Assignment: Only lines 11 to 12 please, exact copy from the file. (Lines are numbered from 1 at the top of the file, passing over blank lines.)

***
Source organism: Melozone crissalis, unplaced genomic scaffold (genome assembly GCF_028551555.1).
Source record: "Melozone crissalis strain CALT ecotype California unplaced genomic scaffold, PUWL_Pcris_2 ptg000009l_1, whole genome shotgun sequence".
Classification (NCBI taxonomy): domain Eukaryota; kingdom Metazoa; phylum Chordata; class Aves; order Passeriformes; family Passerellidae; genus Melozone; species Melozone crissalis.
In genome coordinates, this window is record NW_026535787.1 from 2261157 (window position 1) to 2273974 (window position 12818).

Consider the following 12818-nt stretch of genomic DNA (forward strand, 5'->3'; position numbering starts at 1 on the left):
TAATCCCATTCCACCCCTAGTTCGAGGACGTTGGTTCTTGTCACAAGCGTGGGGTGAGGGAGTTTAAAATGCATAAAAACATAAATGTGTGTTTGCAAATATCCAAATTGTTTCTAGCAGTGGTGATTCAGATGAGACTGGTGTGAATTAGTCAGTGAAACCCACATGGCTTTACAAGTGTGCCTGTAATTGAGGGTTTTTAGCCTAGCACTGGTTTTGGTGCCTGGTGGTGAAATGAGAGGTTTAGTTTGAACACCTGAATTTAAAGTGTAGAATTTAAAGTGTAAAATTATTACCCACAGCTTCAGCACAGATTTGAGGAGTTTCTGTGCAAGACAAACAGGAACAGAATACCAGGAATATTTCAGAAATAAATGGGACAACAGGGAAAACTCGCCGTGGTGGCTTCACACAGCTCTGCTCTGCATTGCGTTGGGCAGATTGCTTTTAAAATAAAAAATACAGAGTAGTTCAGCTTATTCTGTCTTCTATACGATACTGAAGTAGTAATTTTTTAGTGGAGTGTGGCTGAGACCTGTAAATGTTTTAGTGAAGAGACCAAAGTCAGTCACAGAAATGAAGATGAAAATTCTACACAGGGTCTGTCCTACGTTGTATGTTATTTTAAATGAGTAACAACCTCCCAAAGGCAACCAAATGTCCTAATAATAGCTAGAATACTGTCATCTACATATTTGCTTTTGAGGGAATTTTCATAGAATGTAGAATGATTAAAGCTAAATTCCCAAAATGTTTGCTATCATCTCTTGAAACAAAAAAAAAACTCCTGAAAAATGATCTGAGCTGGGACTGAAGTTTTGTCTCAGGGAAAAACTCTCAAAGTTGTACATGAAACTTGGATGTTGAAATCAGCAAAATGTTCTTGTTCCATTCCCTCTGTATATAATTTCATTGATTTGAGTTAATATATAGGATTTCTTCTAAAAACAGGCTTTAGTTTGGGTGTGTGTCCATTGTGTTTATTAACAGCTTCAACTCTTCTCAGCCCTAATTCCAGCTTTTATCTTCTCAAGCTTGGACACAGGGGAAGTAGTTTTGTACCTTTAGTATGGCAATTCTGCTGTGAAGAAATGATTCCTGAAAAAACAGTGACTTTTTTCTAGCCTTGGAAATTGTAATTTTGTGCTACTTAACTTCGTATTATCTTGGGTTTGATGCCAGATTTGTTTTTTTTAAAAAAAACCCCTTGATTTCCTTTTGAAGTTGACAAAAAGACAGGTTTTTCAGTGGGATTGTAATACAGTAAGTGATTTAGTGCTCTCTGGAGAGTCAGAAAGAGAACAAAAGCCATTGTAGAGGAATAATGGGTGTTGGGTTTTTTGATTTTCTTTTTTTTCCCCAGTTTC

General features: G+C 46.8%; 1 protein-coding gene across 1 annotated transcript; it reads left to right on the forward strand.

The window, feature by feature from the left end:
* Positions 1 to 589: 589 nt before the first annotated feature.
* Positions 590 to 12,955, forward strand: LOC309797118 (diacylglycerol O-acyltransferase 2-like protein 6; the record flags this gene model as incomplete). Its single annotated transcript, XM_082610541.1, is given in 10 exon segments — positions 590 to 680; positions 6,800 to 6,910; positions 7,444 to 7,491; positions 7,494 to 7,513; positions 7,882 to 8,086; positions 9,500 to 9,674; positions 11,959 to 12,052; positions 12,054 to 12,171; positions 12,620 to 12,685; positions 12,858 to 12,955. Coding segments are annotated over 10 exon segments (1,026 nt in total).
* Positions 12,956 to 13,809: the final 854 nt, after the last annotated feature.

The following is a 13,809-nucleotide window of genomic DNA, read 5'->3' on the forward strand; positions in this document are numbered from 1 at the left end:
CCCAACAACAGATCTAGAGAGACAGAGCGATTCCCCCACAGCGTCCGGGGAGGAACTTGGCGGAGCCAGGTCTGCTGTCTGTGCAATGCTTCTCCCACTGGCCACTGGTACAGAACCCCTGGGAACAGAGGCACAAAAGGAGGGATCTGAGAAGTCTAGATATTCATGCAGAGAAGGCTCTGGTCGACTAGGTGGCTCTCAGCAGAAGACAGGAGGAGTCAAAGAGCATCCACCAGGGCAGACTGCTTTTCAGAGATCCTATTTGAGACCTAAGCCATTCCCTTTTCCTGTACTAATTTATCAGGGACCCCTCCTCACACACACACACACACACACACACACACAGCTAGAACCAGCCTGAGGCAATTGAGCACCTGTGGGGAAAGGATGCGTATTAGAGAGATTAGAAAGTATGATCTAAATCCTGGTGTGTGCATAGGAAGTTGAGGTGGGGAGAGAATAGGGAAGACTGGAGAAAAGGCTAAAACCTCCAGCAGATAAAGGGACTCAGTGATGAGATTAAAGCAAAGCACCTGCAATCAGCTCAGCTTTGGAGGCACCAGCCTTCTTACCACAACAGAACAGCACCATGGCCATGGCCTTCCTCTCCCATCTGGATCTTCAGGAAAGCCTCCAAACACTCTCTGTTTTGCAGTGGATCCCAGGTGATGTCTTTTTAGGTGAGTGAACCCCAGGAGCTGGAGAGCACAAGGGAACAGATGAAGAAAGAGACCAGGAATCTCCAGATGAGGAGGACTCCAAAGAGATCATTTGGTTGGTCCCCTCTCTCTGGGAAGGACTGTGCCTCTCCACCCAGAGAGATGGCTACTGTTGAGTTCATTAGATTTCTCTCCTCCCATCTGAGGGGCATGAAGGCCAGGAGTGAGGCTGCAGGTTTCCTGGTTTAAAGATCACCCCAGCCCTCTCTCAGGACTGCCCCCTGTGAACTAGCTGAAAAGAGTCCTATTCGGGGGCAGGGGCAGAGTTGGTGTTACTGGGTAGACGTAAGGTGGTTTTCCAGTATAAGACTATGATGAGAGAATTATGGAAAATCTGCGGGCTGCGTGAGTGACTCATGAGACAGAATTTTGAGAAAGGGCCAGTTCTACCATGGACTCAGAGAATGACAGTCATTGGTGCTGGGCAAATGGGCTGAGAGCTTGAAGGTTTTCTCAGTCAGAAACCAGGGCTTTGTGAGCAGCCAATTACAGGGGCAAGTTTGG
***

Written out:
* Positions 12,956 to 13,809: the final 854 nt, after the last annotated feature.

The following is a 13,809-nucleotide window of genomic DNA, read 5'->3' on the forward strand; positions in this document are numbered from 1 at the left end: